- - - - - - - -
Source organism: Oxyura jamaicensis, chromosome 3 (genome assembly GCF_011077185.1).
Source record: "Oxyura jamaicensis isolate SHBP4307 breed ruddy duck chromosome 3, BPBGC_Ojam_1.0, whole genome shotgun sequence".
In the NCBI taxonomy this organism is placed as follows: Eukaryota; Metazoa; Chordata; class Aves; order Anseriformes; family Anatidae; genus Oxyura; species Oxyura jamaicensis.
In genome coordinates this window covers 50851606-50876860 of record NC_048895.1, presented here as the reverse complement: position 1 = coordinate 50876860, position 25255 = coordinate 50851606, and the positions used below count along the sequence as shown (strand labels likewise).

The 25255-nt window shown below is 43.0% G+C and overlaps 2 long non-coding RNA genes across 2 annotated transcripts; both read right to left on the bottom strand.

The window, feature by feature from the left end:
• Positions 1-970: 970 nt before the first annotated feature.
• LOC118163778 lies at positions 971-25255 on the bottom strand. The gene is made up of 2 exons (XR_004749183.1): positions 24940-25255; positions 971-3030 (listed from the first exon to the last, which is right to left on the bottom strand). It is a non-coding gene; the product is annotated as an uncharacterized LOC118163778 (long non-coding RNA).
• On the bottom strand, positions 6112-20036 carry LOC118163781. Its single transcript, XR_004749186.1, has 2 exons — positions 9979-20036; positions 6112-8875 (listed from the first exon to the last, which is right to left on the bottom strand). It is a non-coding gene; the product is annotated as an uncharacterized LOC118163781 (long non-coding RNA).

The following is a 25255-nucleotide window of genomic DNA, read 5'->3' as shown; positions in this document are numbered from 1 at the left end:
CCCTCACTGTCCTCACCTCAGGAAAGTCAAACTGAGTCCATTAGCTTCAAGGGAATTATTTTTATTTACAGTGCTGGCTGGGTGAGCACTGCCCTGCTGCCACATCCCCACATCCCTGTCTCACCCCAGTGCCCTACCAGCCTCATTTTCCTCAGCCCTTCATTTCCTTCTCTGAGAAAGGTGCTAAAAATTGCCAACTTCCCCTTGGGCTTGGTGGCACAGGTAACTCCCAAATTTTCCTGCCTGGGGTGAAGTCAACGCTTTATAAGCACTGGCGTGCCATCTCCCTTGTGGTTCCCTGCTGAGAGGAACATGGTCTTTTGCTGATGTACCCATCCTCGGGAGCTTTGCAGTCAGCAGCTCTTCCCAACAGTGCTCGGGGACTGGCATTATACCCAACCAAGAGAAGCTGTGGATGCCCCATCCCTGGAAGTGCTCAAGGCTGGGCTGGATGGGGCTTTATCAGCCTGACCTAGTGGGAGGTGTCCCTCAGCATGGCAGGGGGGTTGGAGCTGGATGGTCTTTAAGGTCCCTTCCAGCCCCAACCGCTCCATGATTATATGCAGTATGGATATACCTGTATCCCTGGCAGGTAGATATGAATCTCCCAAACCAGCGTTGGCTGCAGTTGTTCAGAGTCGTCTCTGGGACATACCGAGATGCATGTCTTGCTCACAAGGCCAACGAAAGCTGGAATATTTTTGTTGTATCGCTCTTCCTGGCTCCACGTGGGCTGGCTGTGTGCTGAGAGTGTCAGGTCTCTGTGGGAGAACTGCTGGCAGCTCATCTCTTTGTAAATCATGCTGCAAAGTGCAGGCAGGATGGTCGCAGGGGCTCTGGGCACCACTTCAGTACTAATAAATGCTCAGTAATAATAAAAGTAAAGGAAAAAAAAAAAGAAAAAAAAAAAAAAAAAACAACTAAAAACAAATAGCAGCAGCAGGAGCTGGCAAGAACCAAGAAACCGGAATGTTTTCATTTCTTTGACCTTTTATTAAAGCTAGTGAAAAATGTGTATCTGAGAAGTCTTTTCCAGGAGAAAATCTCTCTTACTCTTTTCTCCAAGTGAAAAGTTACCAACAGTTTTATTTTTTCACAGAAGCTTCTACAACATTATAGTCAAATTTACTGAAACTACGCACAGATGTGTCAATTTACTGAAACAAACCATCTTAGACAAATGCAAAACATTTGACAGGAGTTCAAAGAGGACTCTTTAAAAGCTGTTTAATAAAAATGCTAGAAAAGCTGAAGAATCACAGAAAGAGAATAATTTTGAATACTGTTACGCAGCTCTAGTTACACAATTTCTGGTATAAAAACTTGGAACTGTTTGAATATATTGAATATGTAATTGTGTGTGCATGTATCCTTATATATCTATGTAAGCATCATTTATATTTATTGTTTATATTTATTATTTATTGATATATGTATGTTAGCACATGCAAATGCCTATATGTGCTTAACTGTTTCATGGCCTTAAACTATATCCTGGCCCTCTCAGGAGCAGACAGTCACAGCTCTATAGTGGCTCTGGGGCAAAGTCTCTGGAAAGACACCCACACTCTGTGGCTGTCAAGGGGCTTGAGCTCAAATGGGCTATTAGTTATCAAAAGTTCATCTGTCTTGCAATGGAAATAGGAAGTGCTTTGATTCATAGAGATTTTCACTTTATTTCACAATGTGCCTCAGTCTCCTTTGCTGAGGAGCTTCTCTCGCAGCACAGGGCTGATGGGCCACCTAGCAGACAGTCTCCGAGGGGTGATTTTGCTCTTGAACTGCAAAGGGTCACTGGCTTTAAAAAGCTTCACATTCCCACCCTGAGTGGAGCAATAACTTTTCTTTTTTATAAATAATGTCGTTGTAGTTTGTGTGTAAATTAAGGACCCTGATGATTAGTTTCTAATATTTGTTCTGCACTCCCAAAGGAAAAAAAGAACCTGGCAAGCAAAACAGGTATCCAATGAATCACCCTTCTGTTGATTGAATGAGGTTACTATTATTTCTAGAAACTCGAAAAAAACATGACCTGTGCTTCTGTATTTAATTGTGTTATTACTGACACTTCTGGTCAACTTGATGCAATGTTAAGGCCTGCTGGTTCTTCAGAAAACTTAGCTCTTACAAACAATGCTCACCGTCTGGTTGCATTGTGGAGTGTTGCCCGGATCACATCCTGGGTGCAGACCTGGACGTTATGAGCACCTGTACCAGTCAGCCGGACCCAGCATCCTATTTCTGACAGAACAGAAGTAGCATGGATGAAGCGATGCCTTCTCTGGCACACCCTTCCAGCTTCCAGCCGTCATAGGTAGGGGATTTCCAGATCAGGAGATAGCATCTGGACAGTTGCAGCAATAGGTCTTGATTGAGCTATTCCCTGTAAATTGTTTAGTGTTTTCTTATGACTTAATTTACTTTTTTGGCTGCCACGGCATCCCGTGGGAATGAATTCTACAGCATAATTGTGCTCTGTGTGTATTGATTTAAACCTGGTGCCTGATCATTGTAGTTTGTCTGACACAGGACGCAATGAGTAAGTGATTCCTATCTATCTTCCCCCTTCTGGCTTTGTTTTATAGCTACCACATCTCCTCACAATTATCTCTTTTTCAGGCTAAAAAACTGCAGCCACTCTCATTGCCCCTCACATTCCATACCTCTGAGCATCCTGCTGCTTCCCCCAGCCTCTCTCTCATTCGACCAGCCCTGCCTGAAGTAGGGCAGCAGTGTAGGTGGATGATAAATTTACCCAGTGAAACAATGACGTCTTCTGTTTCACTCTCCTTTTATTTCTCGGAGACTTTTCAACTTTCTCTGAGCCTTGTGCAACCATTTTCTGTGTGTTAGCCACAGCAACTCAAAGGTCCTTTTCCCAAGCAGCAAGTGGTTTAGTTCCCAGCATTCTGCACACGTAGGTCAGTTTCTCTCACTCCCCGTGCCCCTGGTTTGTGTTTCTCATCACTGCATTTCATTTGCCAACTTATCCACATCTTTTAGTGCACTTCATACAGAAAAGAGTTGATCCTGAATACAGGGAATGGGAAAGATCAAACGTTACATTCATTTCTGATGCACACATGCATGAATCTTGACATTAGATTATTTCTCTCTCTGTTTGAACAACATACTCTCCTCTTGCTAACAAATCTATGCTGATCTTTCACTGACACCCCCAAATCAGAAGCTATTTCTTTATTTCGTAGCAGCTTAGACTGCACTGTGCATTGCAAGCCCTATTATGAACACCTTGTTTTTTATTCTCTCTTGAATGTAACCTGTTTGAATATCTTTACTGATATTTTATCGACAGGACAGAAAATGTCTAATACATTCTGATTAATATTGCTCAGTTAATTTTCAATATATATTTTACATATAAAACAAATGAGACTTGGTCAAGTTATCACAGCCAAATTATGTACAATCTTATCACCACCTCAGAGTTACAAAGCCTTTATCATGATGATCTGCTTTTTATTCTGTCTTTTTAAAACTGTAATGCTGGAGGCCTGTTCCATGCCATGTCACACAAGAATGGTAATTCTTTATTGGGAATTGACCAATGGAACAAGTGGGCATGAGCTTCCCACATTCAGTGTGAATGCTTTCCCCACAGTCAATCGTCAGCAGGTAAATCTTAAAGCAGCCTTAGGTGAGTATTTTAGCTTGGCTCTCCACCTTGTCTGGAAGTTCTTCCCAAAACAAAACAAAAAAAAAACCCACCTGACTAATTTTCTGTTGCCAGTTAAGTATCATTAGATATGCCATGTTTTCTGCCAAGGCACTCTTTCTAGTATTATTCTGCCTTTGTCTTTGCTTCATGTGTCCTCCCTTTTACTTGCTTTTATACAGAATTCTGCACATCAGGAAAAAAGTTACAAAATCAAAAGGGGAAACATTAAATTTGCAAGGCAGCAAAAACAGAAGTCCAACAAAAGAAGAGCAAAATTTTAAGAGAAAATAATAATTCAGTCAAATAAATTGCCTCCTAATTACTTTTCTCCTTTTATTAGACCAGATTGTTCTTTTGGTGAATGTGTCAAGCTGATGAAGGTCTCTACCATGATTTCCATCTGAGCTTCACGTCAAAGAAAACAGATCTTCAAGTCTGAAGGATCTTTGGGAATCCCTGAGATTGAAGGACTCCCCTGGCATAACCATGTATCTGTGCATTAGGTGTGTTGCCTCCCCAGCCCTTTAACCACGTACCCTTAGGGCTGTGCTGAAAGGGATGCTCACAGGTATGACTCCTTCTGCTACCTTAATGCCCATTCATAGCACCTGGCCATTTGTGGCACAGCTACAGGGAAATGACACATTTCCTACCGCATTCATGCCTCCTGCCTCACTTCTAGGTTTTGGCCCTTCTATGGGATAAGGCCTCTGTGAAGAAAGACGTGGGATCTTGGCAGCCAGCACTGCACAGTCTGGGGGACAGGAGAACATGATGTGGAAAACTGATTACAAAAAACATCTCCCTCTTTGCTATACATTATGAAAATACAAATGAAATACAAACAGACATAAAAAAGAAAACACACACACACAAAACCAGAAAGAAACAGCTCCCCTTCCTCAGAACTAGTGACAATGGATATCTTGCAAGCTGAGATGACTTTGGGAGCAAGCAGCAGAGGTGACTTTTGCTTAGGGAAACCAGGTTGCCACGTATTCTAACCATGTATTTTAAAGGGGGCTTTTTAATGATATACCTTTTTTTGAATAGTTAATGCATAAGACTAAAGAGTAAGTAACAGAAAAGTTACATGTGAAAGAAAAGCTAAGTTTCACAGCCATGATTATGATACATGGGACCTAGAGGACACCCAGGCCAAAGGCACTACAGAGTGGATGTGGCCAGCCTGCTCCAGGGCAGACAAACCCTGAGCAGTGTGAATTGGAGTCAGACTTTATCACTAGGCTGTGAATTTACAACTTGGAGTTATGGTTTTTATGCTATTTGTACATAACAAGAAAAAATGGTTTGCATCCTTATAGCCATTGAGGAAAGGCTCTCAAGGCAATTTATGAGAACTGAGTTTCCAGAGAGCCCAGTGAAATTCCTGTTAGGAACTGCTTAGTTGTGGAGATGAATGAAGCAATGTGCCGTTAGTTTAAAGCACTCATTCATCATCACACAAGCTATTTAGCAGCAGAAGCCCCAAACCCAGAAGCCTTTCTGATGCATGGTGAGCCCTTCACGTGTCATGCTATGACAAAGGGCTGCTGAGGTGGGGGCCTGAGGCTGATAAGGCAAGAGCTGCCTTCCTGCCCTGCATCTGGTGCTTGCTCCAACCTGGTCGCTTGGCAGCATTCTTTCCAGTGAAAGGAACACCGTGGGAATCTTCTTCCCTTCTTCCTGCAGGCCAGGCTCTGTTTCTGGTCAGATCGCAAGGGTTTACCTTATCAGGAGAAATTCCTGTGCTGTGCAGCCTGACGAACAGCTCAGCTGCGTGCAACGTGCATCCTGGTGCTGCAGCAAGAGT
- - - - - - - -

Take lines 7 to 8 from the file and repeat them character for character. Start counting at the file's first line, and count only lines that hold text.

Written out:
• Positions 1-970: 970 nt before the first annotated feature.
• LOC118163778 lies at positions 971-25255 on the bottom strand. The gene is made up of 2 exons (XR_004749183.1): positions 24940-25255; positions 971-3030 (listed from the first exon to the last, which is right to left on the bottom strand). It is a non-coding gene; the product is annotated as an uncharacterized LOC118163778 (long non-coding RNA).